In Colorado, the law is in the landlord’s favor. If a tenant doesn’t pay his rent on time, a landlord can put a ten-day “pay or move” notice on his door. If he still doesn’t pay, you can’t throw him out in ten days, but there is a procedure of certified letters, or delivered by official process server for about two or three letters over a period of three months.

Sample Text of 5-Day Pay-or-Move Eviction Notice, from Arizona

Sample Text of 5-Day Pay-or-Move Eviction Notice, from Arizona

After that, if the tenant still doesn’t pay, the landlord can bring the local sheriff and under the sheriff’s supervision (he stands there and makes sure no violence breaks out) the landlord can remove all the person’s belongings and set them out on the street corner.

Eviction - belongings set out on street by landlord and sheriff

Eviction - belongings set out on street by landlord and local sheriff

If the tenant doesn’t come by to get his things, people passing in the street will take them and they will all be gone in a few hours.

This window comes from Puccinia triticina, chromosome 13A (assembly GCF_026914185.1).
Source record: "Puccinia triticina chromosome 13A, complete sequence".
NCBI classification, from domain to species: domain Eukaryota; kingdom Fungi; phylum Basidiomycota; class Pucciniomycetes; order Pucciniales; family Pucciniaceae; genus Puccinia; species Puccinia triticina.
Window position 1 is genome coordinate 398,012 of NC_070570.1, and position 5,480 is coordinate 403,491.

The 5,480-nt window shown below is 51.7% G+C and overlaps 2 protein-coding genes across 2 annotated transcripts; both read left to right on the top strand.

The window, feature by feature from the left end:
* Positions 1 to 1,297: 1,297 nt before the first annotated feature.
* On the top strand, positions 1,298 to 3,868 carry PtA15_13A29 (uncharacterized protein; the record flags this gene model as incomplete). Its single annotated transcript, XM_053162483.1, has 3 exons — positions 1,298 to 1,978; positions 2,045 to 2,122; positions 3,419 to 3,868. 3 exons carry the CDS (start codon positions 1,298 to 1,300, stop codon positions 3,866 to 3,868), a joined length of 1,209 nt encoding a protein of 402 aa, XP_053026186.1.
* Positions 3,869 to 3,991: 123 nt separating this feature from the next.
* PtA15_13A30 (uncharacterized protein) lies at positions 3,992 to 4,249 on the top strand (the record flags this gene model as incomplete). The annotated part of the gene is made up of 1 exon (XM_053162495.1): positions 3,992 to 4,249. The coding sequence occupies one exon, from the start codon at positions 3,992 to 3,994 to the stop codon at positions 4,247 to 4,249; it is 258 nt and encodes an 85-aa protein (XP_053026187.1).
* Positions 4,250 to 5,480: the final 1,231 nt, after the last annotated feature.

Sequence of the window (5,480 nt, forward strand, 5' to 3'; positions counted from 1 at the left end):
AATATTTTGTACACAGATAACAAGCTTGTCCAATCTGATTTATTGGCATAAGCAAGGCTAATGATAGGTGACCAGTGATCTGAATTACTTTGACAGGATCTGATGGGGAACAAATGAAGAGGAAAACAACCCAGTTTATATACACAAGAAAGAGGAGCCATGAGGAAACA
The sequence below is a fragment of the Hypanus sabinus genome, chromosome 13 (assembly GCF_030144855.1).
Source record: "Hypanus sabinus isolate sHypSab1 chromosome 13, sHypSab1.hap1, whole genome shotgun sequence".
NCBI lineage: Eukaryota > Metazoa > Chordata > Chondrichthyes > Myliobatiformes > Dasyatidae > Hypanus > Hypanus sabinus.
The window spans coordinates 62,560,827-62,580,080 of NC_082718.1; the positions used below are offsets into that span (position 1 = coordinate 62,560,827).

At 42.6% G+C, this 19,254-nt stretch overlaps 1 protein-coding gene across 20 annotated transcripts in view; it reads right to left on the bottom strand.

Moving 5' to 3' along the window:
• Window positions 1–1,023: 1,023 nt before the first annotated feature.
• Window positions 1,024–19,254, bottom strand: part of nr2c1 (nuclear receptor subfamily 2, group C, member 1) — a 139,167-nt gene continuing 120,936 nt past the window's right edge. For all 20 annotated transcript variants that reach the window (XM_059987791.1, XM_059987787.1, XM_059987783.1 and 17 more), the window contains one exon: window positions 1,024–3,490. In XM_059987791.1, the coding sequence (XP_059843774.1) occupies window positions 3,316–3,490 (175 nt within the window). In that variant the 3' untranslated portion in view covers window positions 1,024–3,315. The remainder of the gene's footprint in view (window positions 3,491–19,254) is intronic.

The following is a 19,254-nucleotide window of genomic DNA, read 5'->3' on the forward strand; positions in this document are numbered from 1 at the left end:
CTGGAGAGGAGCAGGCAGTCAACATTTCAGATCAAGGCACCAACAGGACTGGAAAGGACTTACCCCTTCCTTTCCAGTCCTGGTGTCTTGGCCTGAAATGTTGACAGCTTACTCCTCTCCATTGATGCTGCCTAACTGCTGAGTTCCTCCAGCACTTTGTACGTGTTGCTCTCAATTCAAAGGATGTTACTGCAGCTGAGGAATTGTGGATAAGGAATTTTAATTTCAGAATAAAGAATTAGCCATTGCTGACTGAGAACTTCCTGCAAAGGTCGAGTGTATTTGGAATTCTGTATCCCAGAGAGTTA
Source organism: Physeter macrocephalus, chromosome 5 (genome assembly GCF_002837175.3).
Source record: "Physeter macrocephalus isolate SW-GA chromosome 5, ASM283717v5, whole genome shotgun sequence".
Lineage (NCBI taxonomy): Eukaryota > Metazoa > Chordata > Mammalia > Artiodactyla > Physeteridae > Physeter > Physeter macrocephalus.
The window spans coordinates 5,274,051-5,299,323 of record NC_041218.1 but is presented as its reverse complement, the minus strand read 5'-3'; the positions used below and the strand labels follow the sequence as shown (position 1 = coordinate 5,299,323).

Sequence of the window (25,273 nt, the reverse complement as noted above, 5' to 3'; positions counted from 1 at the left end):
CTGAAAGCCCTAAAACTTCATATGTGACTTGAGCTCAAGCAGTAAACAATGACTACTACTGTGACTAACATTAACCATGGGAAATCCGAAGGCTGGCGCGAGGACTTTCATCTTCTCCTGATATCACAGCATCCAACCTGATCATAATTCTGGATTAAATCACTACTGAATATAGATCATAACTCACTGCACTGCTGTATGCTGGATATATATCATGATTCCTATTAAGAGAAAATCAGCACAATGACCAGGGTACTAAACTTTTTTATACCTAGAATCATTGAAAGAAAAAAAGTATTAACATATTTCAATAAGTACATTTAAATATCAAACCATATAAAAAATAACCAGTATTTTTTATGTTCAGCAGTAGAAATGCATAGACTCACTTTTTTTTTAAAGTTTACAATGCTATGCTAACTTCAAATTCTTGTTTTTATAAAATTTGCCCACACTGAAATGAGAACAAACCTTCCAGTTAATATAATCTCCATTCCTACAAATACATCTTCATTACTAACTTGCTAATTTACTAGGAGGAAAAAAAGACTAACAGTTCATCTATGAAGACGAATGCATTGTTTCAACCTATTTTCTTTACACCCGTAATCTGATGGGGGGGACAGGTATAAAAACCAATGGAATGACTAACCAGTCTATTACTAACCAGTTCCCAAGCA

I have seen this happen and known of a couple of cases where landlords I knew had to do this.     Most people move before it gets to that point (and they are sent a certified letter in advance that this will happen if they don’t move), even though it sometimes takes up to three months to get them out.”

American Family Living Out of Their Car

American Family Living Out of Their Car

If the tenants move and can’t come up with the cash for a new security deposit, they end up being homeless.  If they are lucky, they have a car to live in.

–Lynne Diligent

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3 Responses to “America Still Sounds Like the “Wild West” to Europeans – Housing Dilemmas for the Poor and Unfortunate”

  1. rfs Says:

    I find it very strange that europeans are surprised by the # of homeless in the US. I visited london over 10 years ago and I still remember how the immensity of their homeless population shocked me and I live in nyc.

    Like

  2. Heather Says:

    I really want to bookmark this particular posting, “America
    Still Sounds Like the Wild West to Europeans
    – Housing Dilemmas for the Poor and Unfortunate
    | Intercultural Meanderings” on my own page.
    Would you care in case I actuallydo it? Many thanks -Beatriz

    Like